DUNEDIN — Commissioner Julie Scales appeared to back down from new allegations that the city does too much business behind closed doors after her colleagues pointed out contradictions in statements she made this summer and last week.
During Thursday's City Commission meeting, Scales asked that the commission schedule a formal vote on whether to build a new government center, even though this summer the commission put money in the city budget to start on that project.
Scales wants the formal vote partly because she believes commissioners have spent too much time discussing the center in workshops.
"My concern is … this has really been going on three years now, and I think it's appropriate at some time to put it out there what we're doing," Scales said. "We're talking about spending $500,000."
However, she dropped that request after Commissioner Julie Ward Bujalski and her other colleagues pointed out, among other things, that Scales' request conflicts with statements she made this summer that commissioners had tried to bury the government center item in the budget.
"Over the summer when we voted on this for the budget, one of the big discussion points on the municipal services building … is that all of this stuff was being done behind the scenes and out of the sunshine," Bujalski said.
"And now, at the last workshop and then today," she continued, "it's been said we've had multiple workshops discussing this to death, we finally need to vote it up or down. So I don't know which it is. Is it behind the scenes and out of the sunshine, or talked to death and it finally needs a vote?"
Thursday's discussion brings attention to commissioners' continued conflicts with Scales and harkens back to debate from earlier this year.
Scales said this summer that she cast the lone vote against the 2012 budget because several big-ticket items, including the $500,000 earmarked to begin exploring a new government center, were not discussed as individual agenda items during budget workshops. She later acknowledged that she herself did not ask for a discussion.
In an attempt to quash Scales' repeated accusations about violations of Florida's Government-in-the-Sunshine Law, commissioners formally addressed her claims during a September commission meeting.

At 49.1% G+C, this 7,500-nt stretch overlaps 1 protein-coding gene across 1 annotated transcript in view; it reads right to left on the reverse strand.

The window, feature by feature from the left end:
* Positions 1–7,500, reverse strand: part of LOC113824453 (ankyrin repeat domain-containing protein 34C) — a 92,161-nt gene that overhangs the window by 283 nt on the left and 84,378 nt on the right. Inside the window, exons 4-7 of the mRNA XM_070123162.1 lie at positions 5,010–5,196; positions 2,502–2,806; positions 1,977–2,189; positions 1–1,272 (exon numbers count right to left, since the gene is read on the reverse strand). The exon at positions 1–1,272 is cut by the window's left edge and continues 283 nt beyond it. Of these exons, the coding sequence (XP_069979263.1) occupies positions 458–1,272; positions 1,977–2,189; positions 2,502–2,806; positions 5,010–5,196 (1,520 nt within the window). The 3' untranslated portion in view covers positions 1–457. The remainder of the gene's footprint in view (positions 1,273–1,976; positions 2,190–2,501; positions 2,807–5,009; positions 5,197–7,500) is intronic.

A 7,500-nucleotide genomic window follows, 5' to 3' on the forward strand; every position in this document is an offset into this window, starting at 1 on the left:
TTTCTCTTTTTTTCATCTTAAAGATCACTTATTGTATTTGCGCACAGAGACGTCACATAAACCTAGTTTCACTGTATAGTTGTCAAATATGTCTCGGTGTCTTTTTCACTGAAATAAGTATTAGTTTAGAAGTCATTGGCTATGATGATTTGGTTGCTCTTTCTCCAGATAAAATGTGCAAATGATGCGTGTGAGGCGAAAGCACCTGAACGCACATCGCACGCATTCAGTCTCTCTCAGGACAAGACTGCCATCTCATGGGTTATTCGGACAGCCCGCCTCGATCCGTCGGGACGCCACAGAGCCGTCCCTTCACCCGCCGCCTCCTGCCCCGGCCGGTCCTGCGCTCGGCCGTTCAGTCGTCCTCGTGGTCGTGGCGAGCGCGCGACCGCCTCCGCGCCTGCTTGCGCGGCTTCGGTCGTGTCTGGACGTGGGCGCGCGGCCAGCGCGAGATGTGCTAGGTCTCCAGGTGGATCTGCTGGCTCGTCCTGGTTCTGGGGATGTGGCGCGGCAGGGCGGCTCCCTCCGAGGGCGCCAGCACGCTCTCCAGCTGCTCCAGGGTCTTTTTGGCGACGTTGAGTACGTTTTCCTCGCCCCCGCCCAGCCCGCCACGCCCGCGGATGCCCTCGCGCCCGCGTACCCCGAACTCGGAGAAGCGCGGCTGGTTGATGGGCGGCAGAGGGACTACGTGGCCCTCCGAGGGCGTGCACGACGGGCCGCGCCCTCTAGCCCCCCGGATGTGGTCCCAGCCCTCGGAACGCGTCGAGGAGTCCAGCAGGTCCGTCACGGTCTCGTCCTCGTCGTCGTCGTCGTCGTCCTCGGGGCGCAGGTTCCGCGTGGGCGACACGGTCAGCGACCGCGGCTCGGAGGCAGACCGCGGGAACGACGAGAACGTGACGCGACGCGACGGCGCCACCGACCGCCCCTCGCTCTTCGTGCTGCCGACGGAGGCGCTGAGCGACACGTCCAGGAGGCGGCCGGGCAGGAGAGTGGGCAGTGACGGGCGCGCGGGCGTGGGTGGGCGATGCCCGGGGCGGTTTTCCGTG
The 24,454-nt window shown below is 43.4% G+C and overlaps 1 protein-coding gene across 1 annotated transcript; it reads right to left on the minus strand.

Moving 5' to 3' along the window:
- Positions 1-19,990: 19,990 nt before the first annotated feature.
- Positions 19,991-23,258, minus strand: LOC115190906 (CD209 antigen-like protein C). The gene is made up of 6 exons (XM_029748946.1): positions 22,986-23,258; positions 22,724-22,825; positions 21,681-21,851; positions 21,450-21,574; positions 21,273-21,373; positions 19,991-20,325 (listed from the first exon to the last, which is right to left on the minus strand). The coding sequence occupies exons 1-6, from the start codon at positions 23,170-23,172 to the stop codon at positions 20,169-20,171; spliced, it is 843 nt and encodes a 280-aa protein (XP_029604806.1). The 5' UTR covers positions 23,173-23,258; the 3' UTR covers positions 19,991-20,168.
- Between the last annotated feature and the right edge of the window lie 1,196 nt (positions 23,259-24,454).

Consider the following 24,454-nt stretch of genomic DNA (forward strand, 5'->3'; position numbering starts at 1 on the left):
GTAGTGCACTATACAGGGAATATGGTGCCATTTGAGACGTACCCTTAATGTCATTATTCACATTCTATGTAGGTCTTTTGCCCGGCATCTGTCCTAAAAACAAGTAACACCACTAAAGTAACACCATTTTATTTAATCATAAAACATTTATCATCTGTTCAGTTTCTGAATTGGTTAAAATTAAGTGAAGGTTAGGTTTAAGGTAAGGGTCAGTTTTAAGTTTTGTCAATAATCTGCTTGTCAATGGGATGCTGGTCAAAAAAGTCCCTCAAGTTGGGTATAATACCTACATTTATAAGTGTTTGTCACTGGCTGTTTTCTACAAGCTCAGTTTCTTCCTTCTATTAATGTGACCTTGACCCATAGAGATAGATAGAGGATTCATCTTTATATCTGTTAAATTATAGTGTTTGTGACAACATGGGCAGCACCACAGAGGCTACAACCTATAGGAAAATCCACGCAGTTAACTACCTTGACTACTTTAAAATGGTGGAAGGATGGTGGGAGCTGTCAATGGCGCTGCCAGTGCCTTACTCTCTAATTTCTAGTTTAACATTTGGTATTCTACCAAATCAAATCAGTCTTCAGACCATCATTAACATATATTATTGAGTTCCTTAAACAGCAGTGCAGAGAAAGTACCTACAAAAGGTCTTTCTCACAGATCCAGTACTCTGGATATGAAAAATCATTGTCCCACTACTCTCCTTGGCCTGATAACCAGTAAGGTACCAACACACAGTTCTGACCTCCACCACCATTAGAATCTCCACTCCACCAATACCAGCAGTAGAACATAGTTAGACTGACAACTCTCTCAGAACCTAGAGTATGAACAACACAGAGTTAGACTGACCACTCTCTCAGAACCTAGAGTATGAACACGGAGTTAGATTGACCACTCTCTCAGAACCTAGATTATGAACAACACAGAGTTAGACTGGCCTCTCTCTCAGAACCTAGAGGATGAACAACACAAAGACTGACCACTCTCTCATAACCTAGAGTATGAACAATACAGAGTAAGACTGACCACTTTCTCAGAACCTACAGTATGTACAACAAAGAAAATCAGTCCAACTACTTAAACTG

During that meeting, Scales, a former attorney for Pinellas County government, said she disagrees with a number of meeting preparation practices common among city commissions. Her main allegations:
• That one-on-one commission briefings with staff have led to backroom discussion, decision-making and votes on multimillion dollar projects and other issues that haven't been discussed publicly.
• That the Dunedin commission's policy of reaching informal consensus during workshops to give staff direction, rather than taking formal votes, has left staffers "essentially reading tea leaves as to what they think direction is."
At that September meeting, City Manager Rob DiSpirito used workshops minutes to prove that commissioners had publicly discussed items Scales accused them of not discussing publicly.
Additionally, city attorney Tom Trask said it's common and acceptable for local government elected officials to meet with staff or the city manager to educate themselves on agenda items before meetings. He backed up his conclusion with a 30-year-old Florida attorney general's opinion.
Fast-forward to Dec. 6, when commissioners held a televised public workshop on the proposal to replace Dunedin's aging Municipal Services Building and City Hall with a new government services annex.
At that meeting, Mayor Dave Eggers and Commissioners Bujalski, David Carson and Ron Barnette agreed that the staff should gather information about the city's current space needs and which type of professional might best help the city with plans for the government complex.
Scales, however, complained Thursday that she wanted the commission to now schedule a formal vote because the workshop ran over its allotted time and she had to leave before the commission gave staff that direction.
"We don't have to make a vote to tell them to go do a scope of services for money we've already approved in the budget," Bujalski said Thursday. "That scope of service would be the next step of us all discussing it again because if you don't approve the scope of service, you can't go out for" a bid.
Some commissioners weren't eager to do it all over again for Scales.
"I think we understand that there is a person on this commission that doesn't want this. That's been made very clear," Bujalski said. "Unfortunately, nobody's doing anything wrong with it. We're following the rules. And to continue this combativeness is really just unproductive."
Scales replied that she doesn't oppose a new government center, just has questions.
"I never said I was against it," Scales said. "I've always said we need to think outside the box. And I don't think we've worked hard enough at seeing what the most cost-effective solution is."
Mayor Dave Eggers and DiSpirito said staff was willing to rush the creation of the scope of services and schedule the item for a formal vote at an upcoming commission meeting. Scales said that wouldn't be necessary.
However, she did say that she still wants Trask to research the reason why commissioners don't vote during workshops.
Keyonna Summers can be reached at email@example.com or (727) 445-4153.